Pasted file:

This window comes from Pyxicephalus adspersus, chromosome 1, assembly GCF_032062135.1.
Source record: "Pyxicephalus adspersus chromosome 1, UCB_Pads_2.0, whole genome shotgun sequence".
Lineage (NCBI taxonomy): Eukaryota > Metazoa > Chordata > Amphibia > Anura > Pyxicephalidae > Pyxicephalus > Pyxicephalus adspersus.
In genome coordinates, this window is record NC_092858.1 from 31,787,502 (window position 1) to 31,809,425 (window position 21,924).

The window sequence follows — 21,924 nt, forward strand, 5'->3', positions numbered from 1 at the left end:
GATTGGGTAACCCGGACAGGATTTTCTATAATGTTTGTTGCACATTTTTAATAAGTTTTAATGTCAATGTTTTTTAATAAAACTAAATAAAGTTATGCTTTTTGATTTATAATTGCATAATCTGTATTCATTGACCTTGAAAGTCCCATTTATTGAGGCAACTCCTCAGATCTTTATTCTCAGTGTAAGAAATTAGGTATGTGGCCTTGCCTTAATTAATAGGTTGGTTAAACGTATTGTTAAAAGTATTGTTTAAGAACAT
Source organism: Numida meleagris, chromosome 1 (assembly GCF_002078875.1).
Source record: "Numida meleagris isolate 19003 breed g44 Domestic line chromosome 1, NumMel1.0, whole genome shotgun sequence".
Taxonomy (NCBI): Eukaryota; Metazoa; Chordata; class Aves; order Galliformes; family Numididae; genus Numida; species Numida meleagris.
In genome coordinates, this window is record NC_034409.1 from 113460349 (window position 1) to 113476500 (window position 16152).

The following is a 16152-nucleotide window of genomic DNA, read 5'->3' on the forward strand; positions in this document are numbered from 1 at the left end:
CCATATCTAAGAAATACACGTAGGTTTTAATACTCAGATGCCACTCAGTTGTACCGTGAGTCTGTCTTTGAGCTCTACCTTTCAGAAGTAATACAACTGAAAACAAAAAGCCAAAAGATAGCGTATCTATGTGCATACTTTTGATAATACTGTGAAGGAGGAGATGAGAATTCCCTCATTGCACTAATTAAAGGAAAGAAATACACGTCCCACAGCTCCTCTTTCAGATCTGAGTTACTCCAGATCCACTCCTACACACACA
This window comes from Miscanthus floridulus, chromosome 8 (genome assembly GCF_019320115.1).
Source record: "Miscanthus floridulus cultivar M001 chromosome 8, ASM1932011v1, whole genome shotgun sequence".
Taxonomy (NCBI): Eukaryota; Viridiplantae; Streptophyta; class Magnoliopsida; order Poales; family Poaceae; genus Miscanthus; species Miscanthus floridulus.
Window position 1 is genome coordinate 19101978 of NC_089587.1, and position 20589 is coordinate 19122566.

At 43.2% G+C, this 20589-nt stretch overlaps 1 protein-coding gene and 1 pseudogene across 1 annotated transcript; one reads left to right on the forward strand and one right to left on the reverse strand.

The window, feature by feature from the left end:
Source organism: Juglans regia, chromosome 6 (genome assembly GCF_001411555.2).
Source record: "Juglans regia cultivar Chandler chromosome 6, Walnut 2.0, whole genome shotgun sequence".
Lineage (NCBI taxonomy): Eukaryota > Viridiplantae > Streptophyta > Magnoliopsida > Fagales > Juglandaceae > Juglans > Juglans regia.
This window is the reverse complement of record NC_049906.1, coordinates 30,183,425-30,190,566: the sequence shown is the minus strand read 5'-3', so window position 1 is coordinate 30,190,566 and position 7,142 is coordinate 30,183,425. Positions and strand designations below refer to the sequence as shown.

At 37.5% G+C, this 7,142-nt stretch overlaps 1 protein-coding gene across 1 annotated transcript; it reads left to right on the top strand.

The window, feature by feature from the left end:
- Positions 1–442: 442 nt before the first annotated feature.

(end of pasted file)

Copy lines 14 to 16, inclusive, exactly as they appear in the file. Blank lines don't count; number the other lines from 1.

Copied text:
Source record: "Miscanthus floridulus cultivar M001 chromosome 8, ASM1932011v1, whole genome shotgun sequence".
Taxonomy (NCBI): Eukaryota; Viridiplantae; Streptophyta; class Magnoliopsida; order Poales; family Poaceae; genus Miscanthus; species Miscanthus floridulus.
Window position 1 is genome coordinate 19101978 of NC_089587.1, and position 20589 is coordinate 19122566.